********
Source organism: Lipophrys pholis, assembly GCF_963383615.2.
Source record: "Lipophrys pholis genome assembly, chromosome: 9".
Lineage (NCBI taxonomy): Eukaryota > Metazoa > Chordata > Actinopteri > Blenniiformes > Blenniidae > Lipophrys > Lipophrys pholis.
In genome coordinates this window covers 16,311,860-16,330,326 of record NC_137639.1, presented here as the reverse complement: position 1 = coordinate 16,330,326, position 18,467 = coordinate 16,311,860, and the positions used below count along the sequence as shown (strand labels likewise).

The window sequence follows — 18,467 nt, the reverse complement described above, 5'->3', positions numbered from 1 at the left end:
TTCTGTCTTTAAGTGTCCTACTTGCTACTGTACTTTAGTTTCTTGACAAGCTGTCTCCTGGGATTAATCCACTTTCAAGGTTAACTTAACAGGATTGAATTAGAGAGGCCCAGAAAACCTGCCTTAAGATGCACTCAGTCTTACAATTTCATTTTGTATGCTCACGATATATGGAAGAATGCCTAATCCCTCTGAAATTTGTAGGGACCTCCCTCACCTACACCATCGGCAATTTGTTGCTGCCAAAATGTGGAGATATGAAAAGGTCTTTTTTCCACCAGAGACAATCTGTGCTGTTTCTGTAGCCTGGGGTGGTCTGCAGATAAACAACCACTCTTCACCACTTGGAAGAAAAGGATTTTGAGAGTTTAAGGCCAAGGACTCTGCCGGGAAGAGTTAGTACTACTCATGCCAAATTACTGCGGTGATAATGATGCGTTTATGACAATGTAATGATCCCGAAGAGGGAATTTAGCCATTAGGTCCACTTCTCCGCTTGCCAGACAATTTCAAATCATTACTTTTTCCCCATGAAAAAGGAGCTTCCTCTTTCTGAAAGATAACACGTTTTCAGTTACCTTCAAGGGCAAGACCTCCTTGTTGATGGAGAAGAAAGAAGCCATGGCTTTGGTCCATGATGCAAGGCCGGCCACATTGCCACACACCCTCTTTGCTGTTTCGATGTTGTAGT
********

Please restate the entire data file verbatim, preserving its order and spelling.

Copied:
Source organism: Lipophrys pholis, assembly GCF_963383615.2.
Source record: "Lipophrys pholis genome assembly, chromosome: 9".
Lineage (NCBI taxonomy): Eukaryota > Metazoa > Chordata > Actinopteri > Blenniiformes > Blenniidae > Lipophrys > Lipophrys pholis.
In genome coordinates this window covers 16,311,860-16,330,326 of record NC_137639.1, presented here as the reverse complement: position 1 = coordinate 16,330,326, position 18,467 = coordinate 16,311,860, and the positions used below count along the sequence as shown (strand labels likewise).

The window sequence follows — 18,467 nt, the reverse complement described above, 5'->3', positions numbered from 1 at the left end:
TTCTGTCTTTAAGTGTCCTACTTGCTACTGTACTTTAGTTTCTTGACAAGCTGTCTCCTGGGATTAATCCACTTTCAAGGTTAACTTAACAGGATTGAATTAGAGAGGCCCAGAAAACCTGCCTTAAGATGCACTCAGTCTTACAATTTCATTTTGTATGCTCACGATATATGGAAGAATGCCTAATCCCTCTGAAATTTGTAGGGACCTCCCTCACCTACACCATCGGCAATTTGTTGCTGCCAAAATGTGGAGATATGAAAAGGTCTTTTTTCCACCAGAGACAATCTGTGCTGTTTCTGTAGCCTGGGGTGGTCTGCAGATAAACAACCACTCTTCACCACTTGGAAGAAAAGGATTTTGAGAGTTTAAGGCCAAGGACTCTGCCGGGAAGAGTTAGTACTACTCATGCCAAATTACTGCGGTGATAATGATGCGTTTATGACAATGTAATGATCCCGAAGAGGGAATTTAGCCATTAGGTCCACTTCTCCGCTTGCCAGACAATTTCAAATCATTACTTTTTCCCCATGAAAAAGGAGCTTCCTCTTTCTGAAAGATAACACGTTTTCAGTTACCTTCAAGGGCAAGACCTCCTTGTTGATGGAGAAGAAAGAAGCCATGGCTTTGGTCCATGATGCAAGGCCGGCCACATTGCCACACACCCTCTTTGCTGTTTCGATGTTGTAGT